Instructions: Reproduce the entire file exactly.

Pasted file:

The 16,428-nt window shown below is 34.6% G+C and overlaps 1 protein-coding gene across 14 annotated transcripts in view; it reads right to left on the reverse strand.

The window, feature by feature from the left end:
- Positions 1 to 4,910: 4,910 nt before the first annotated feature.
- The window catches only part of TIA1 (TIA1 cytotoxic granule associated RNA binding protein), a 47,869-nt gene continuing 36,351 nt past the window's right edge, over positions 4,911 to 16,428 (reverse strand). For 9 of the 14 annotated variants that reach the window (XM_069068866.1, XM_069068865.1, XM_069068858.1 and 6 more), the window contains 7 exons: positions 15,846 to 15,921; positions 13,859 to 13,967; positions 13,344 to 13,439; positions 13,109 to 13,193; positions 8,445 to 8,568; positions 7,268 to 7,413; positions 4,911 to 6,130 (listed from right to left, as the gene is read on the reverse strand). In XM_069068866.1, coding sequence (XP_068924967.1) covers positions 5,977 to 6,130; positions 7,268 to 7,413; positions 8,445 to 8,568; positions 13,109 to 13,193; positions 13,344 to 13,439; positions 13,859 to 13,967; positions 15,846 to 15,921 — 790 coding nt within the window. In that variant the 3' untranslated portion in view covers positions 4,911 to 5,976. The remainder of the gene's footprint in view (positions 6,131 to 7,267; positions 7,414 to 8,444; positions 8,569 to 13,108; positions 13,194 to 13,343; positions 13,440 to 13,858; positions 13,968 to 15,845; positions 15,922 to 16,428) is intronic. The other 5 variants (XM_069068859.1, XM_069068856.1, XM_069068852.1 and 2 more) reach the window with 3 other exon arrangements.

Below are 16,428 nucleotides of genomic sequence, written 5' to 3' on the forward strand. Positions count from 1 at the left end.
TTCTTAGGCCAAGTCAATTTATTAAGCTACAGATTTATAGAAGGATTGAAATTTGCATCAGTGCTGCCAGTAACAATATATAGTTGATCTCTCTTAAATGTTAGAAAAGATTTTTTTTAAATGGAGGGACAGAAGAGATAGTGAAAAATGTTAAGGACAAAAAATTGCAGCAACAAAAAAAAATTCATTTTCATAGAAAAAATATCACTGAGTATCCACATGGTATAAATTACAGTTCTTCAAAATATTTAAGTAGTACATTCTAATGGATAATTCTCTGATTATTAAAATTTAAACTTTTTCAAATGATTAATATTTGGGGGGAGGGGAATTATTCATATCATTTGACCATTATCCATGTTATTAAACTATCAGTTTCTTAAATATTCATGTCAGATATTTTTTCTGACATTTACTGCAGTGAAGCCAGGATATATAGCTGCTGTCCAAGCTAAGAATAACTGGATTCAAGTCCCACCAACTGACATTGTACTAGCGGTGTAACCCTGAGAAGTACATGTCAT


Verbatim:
The 16,428-nt window shown below is 34.6% G+C and overlaps 1 protein-coding gene across 14 annotated transcripts in view; it reads right to left on the reverse strand.

The window, feature by feature from the left end:
- Positions 1 to 4,910: 4,910 nt before the first annotated feature.
- The window catches only part of TIA1 (TIA1 cytotoxic granule associated RNA binding protein), a 47,869-nt gene continuing 36,351 nt past the window's right edge, over positions 4,911 to 16,428 (reverse strand). For 9 of the 14 annotated variants that reach the window (XM_069068866.1, XM_069068865.1, XM_069068858.1 and 6 more), the window contains 7 exons: positions 15,846 to 15,921; positions 13,859 to 13,967; positions 13,344 to 13,439; positions 13,109 to 13,193; positions 8,445 to 8,568; positions 7,268 to 7,413; positions 4,911 to 6,130 (listed from right to left, as the gene is read on the reverse strand). In XM_069068866.1, coding sequence (XP_068924967.1) covers positions 5,977 to 6,130; positions 7,268 to 7,413; positions 8,445 to 8,568; positions 13,109 to 13,193; positions 13,344 to 13,439; positions 13,859 to 13,967; positions 15,846 to 15,921 — 790 coding nt within the window. In that variant the 3' untranslated portion in view covers positions 4,911 to 5,976. The remainder of the gene's footprint in view (positions 6,131 to 7,267; positions 7,414 to 8,444; positions 8,569 to 13,108; positions 13,194 to 13,343; positions 13,440 to 13,858; positions 13,968 to 15,845; positions 15,922 to 16,428) is intronic. The other 5 variants (XM_069068859.1, XM_069068856.1, XM_069068852.1 and 2 more) reach the window with 3 other exon arrangements.

Below are 16,428 nucleotides of genomic sequence, written 5' to 3' on the forward strand. Positions count from 1 at the left end.
TTCTTAGGCCAAGTCAATTTATTAAGCTACAGATTTATAGAAGGATTGAAATTTGCATCAGTGCTGCCAGTAACAATATATAGTTGATCTCTCTTAAATGTTAGAAAAGATTTTTTTTAAATGGAGGGACAGAAGAGATAGTGAAAAATGTTAAGGACAAAAAATTGCAGCAACAAAAAAAAATTCATTTTCATAGAAAAAATATCACTGAGTATCCACATGGTATAAATTACAGTTCTTCAAAATATTTAAGTAGTACATTCTAATGGATAATTCTCTGATTATTAAAATTTAAACTTTTTCAAATGATTAATATTTGGGGGGAGGGGAATTATTCATATCATTTGACCATTATCCATGTTATTAAACTATCAGTTTCTTAAATATTCATGTCAGATATTTTTTCTGACATTTACTGCAGTGAAGCCAGGATATATAGCTGCTGTCCAAGCTAAGAATAACTGGATTCAAGTCCCACCAACTGACATTGTACTAGCGGTGTAACCCTGAGAAGTACATGTCAT